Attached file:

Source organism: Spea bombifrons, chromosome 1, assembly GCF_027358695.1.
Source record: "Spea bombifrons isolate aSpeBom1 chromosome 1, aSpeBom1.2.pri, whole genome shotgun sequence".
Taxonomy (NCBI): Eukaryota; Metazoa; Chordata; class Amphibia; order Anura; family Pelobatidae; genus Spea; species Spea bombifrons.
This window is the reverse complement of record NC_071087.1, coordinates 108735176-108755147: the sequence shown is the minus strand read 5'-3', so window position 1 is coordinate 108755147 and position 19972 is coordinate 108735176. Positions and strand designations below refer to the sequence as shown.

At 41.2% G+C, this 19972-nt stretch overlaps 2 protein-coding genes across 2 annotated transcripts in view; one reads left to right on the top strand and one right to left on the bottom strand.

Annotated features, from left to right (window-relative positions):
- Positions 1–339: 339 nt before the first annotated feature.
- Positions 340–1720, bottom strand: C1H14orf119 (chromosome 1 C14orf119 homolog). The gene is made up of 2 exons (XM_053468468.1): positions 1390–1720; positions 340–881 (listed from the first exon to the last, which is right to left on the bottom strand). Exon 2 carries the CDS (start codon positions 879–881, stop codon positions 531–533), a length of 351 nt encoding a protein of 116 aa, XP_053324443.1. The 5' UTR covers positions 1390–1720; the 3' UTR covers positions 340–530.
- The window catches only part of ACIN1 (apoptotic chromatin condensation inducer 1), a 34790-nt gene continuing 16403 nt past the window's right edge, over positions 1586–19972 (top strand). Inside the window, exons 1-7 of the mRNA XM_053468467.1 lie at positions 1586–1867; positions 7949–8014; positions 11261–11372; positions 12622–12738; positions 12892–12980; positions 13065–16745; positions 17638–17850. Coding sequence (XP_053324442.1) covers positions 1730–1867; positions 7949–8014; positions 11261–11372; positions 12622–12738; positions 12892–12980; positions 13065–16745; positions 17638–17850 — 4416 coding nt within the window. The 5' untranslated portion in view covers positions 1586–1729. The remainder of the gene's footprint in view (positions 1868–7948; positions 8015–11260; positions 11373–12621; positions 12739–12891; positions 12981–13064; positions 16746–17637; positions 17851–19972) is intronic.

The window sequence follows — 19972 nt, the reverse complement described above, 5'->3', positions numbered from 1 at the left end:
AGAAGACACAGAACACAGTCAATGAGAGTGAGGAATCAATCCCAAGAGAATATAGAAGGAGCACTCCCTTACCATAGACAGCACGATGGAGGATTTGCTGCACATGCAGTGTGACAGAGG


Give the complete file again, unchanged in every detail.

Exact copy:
Source organism: Spea bombifrons, chromosome 1, assembly GCF_027358695.1.
Source record: "Spea bombifrons isolate aSpeBom1 chromosome 1, aSpeBom1.2.pri, whole genome shotgun sequence".
Taxonomy (NCBI): Eukaryota; Metazoa; Chordata; class Amphibia; order Anura; family Pelobatidae; genus Spea; species Spea bombifrons.
This window is the reverse complement of record NC_071087.1, coordinates 108735176-108755147: the sequence shown is the minus strand read 5'-3', so window position 1 is coordinate 108755147 and position 19972 is coordinate 108735176. Positions and strand designations below refer to the sequence as shown.

At 41.2% G+C, this 19972-nt stretch overlaps 2 protein-coding genes across 2 annotated transcripts in view; one reads left to right on the top strand and one right to left on the bottom strand.

Annotated features, from left to right (window-relative positions):
- Positions 1–339: 339 nt before the first annotated feature.
- Positions 340–1720, bottom strand: C1H14orf119 (chromosome 1 C14orf119 homolog). The gene is made up of 2 exons (XM_053468468.1): positions 1390–1720; positions 340–881 (listed from the first exon to the last, which is right to left on the bottom strand). Exon 2 carries the CDS (start codon positions 879–881, stop codon positions 531–533), a length of 351 nt encoding a protein of 116 aa, XP_053324443.1. The 5' UTR covers positions 1390–1720; the 3' UTR covers positions 340–530.
- The window catches only part of ACIN1 (apoptotic chromatin condensation inducer 1), a 34790-nt gene continuing 16403 nt past the window's right edge, over positions 1586–19972 (top strand). Inside the window, exons 1-7 of the mRNA XM_053468467.1 lie at positions 1586–1867; positions 7949–8014; positions 11261–11372; positions 12622–12738; positions 12892–12980; positions 13065–16745; positions 17638–17850. Coding sequence (XP_053324442.1) covers positions 1730–1867; positions 7949–8014; positions 11261–11372; positions 12622–12738; positions 12892–12980; positions 13065–16745; positions 17638–17850 — 4416 coding nt within the window. The 5' untranslated portion in view covers positions 1586–1729. The remainder of the gene's footprint in view (positions 1868–7948; positions 8015–11260; positions 11373–12621; positions 12739–12891; positions 12981–13064; positions 16746–17637; positions 17851–19972) is intronic.

The window sequence follows — 19972 nt, the reverse complement described above, 5'->3', positions numbered from 1 at the left end:
AGAAGACACAGAACACAGTCAATGAGAGTGAGGAATCAATCCCAAGAGAATATAGAAGGAGCACTCCCTTACCATAGACAGCACGATGGAGGATTTGCTGCACATGCAGTGTGACAGAGG